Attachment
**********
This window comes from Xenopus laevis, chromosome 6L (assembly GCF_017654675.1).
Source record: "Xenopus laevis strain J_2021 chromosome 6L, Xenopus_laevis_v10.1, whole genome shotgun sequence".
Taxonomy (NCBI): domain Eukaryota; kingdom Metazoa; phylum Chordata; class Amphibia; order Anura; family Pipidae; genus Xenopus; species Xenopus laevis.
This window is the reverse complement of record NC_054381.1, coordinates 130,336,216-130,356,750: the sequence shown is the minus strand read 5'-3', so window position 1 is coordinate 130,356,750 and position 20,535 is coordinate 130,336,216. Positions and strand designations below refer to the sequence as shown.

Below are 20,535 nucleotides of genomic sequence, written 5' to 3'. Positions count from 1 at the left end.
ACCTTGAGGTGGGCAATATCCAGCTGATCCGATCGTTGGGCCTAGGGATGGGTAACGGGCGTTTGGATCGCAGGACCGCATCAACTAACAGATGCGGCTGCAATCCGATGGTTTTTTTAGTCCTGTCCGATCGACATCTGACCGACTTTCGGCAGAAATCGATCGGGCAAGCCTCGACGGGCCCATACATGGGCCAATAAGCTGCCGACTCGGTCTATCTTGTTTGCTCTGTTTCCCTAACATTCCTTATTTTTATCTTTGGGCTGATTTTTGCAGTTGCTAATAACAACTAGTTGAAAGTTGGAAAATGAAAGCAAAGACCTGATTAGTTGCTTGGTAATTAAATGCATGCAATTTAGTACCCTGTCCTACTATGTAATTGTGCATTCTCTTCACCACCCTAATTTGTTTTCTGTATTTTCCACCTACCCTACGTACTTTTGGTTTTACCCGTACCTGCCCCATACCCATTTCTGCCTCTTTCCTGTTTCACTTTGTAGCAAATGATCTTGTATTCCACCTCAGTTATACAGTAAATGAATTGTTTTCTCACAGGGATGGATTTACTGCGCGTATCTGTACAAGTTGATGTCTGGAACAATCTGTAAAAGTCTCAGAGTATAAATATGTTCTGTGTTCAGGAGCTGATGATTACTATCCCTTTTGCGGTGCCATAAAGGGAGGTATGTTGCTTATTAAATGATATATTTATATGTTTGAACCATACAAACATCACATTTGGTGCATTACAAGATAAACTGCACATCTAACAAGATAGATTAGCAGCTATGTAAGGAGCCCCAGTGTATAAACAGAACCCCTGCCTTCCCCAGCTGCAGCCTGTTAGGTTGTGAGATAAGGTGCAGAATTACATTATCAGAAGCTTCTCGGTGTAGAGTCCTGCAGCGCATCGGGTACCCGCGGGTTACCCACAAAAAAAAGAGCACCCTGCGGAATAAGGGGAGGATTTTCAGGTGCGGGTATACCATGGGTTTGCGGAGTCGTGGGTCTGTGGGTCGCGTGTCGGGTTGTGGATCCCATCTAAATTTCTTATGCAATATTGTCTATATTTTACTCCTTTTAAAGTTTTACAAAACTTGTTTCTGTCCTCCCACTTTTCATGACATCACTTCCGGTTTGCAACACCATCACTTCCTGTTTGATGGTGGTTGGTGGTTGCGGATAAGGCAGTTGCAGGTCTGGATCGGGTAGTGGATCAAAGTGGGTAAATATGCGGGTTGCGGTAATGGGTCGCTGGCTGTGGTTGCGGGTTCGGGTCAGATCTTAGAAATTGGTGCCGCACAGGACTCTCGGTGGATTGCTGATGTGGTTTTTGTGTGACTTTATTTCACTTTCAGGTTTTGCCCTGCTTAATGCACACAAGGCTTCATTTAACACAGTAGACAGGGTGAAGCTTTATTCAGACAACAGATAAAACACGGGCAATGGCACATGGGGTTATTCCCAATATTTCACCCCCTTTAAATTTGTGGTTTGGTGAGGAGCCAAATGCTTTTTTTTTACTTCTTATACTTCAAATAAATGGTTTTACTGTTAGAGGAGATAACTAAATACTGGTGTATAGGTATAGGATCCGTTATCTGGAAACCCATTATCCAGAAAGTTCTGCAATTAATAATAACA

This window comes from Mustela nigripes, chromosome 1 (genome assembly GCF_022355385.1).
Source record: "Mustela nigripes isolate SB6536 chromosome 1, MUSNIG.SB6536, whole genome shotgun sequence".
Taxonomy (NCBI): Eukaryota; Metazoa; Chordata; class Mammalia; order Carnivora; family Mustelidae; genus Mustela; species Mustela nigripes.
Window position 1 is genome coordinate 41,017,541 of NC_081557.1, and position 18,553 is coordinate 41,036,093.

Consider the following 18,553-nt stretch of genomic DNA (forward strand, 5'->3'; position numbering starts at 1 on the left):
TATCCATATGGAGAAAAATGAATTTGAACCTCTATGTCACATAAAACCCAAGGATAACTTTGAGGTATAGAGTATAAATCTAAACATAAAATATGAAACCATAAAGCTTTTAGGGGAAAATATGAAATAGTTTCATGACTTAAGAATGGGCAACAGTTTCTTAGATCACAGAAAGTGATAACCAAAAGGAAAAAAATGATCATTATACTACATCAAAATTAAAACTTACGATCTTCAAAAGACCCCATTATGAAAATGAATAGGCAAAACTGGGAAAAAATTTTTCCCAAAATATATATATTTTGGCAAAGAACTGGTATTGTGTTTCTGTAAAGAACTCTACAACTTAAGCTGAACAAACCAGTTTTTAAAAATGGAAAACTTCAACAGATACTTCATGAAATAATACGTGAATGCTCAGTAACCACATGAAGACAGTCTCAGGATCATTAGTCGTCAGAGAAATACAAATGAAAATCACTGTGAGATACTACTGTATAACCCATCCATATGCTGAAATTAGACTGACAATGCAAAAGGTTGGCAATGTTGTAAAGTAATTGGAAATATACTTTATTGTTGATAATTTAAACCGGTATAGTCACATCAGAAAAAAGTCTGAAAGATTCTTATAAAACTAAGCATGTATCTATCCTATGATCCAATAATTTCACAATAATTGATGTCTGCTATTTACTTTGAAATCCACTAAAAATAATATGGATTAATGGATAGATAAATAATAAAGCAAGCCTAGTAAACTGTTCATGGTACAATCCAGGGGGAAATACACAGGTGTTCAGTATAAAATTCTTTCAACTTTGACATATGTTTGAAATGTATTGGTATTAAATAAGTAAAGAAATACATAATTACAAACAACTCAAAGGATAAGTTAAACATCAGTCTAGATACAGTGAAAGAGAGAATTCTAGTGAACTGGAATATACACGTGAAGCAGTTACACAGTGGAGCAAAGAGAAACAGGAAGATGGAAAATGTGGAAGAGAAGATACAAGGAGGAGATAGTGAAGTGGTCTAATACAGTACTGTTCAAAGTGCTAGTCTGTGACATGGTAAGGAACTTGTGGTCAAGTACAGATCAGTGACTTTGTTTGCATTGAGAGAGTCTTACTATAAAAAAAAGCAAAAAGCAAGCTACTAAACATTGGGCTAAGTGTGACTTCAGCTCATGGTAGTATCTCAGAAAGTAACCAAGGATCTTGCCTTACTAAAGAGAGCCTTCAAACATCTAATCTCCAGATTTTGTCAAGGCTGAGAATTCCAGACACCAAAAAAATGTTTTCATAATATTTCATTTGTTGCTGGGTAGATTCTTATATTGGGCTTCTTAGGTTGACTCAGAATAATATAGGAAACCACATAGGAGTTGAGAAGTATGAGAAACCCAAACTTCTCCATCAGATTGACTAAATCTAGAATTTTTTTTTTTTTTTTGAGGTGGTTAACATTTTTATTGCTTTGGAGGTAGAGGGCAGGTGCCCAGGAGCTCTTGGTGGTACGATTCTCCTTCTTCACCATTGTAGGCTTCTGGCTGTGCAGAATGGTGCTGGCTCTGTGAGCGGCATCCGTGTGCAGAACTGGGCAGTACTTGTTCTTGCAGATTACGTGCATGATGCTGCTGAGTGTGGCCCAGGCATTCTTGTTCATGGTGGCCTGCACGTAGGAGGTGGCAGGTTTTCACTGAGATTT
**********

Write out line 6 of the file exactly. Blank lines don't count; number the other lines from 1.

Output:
ACCTTGAGGTGGGCAATATCCAGCTGATCCGATCGTTGGGCCTAGGGATGGGTAACGGGCGTTTGGATCGCAGGACCGCATCAACTAACAGATGCGGCTGCAATCCGATGGTTTTTTTAGTCCTGTCCGATCGACATCTGACCGACTTTCGGCAGAAATCGATCGGGCAAGCCTCGACGGGCCCATACATGGGCCAATAAGCTGCCGACTCGGTCTATCTTGTTTGCTCTGTTTCCCTAACATTCCTTATTTTTATCTTTGGGCTGATTTTTGCAGTTGCTAATAACAACTAGTTGAAAGTTGGAAAATGAAAGCAAAGACCTGATTAGTTGCTTGGTAATTAAATGCATGCAATTTAGTACCCTGTCCTACTATGTAATTGTGCATTCTCTTCACCACCCTAATTTGTTTTCTGTATTTTCCACCTACCCTACGTACTTTTGGTTTTACCCGTACCTGCCCCATACCCATTTCTGCCTCTTTCCTGTTTCACTTTGTAGCAAATGATCTTGTATTCCACCTCAGTTATACAGTAAATGAATTGTTTTCTCACAGGGATGGATTTACTGCGCGTATCTGTACAAGTTGATGTCTGGAACAATCTGTAAAAGTCTCAGAGTATAAATATGTTCTGTGTTCAGGAGCTGATGATTACTATCCCTTTTGCGGTGCCATAAAGGGAGGTATGTTGCTTATTAAATGATATATTTATATGTTTGAACCATACAAACATCACATTTGGTGCATTACAAGATAAACTGCACATCTAACAAGATAGATTAGCAGCTATGTAAGGAGCCCCAGTGTATAAACAGAACCCCTGCCTTCCCCAGCTGCAGCCTGTTAGGTTGTGAGATAAGGTGCAGAATTACATTATCAGAAGCTTCTCGGTGTAGAGTCCTGCAGCGCATCGGGTACCCGCGGGTTACCCACAAAAAAAAGAGCACCCTGCGGAATAAGGGGAGGATTTTCAGGTGCGGGTATACCATGGGTTTGCGGAGTCGTGGGTCTGTGGGTCGCGTGTCGGGTTGTGGATCCCATCTAAATTTCTTATGCAATATTGTCTATATTTTACTCCTTTTAAAGTTTTACAAAACTTGTTTCTGTCCTCCCACTTTTCATGACATCACTTCCGGTTTGCAACACCATCACTTCCTGTTTGATGGTGGTTGGTGGTTGCGGATAAGGCAGTTGCAGGTCTGGATCGGGTAGTGGATCAAAGTGGGTAAATATGCGGGTTGCGGTAATGGGTCGCTGGCTGTGGTTGCGGGTTCGGGTCAGATCTTAGAAATTGGTGCCGCACAGGACTCTCGGTGGATTGCTGATGTGGTTTTTGTGTGACTTTATTTCACTTTCAGGTTTTGCCCTGCTTAATGCACACAAGGCTTCATTTAACACAGTAGACAGGGTGAAGCTTTATTCAGACAACAGATAAAACACGGGCAATGGCACATGGGGTTATTCCCAATATTTCACCCCCTTTAAATTTGTGGTTTGGTGAGGAGCCAAATGCTTTTTTTTTACTTCTTATACTTCAAATAAATGGTTTTACTGTTAGAGGAGATAACTAAATACTGGTGTATAGGTATAGGATCCGTTATCTGGAAACCCATTATCCAGAAAGTTCTGCAATTAATAATAACA